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Of coups and kooks

3 November 2019

This past week was the first time, in 20 years of writing about, and living in, Mexico, that Mexfiles has heard any serious mention (or, for that matter, any mention outside of far right US and fringe left Mexican media) of a military coup in this country.  There was one… sponsored by the U.S. Ambassador… in 1913, but historically considered one of the all-time worst “blowbacks” in U.S: foreign policy (don’t take my word for it:  here’s the CIA’s historical assesessment).  Huerta’s coup touch off the fratracidal popular uprising of the second phase of the Revolution, and led to the establishment by 1920 of what was generally called, in the United States and Britain, “Bolshevik Mexico”.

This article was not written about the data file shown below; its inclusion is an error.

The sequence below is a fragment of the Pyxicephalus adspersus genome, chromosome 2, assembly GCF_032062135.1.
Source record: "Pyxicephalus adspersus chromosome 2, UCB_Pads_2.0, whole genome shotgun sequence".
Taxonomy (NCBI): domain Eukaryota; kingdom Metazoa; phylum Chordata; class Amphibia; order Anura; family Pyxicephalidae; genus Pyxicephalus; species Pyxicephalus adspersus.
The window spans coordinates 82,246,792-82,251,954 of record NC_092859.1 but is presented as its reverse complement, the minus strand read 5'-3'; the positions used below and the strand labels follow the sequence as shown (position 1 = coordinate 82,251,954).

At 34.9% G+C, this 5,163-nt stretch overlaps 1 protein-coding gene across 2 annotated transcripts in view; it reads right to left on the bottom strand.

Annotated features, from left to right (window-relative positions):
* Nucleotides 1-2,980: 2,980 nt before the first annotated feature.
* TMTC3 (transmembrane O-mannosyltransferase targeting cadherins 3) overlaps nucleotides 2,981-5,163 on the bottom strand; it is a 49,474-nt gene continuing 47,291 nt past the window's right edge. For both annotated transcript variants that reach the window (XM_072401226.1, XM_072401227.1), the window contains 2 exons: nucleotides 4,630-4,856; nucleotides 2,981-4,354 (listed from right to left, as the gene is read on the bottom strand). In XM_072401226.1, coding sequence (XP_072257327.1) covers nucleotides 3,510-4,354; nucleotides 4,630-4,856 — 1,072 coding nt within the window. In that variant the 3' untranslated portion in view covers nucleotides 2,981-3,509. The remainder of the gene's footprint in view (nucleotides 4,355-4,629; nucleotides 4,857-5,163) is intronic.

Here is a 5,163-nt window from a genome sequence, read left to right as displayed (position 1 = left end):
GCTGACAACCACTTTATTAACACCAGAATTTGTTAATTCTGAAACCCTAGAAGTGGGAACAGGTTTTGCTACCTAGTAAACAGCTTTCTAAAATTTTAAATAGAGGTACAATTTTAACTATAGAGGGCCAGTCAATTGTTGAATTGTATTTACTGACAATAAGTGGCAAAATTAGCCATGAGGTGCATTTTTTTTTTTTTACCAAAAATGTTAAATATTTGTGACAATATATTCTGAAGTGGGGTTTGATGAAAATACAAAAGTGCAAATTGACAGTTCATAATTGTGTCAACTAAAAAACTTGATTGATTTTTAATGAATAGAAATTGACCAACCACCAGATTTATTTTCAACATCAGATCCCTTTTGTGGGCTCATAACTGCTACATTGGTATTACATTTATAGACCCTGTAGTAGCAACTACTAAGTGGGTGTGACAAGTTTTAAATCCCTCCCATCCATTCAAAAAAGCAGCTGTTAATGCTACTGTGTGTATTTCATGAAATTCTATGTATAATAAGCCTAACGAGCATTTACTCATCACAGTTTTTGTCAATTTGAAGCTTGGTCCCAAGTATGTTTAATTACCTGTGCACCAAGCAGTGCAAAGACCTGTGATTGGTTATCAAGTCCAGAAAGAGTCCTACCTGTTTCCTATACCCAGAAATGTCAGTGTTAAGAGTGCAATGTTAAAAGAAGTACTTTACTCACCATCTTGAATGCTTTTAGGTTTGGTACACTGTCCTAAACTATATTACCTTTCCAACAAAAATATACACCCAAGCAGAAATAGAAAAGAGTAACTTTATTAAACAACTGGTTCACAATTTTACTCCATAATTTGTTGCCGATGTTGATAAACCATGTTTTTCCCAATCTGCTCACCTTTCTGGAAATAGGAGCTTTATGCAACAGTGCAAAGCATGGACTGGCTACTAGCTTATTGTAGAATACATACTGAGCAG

Although in Gods, Gachupines and Gringos, I described the resulting government as a “democracy of Generals”, under Alvaro Obregon, civilian control …. backed by military muscle, true… was re-established.  Obregon, who had achieved peace and consolidated the revolution through, among other things, bribery (he was famous, or infamous, for once remarking “No Mexican general can withstand a barrage of gold pesos”), simply buying out his military rivals, for the last 100 years the government had a policy of isolating the generals from political roles.  One of the great heroes of the era, General Joaquin Amaro, As Secretary of War in the Calles Administration, he was unique among bureaucrats in demanding continual cuts to his own budget.  Naturally, having reinvented the country through a Revolution, the Presidents, and presidential candidates, continued to be men with high military rank among their attributes, but the last general to serve, Manuel Avila Camacho, was during the Second World War.. And, the need for a more professional fighting force, was Avila Camacho’s excuse for retiring those officers with political ambitions who might be tempted to turn to the troops to “save” the country from whatever course the civilian administration might pursue.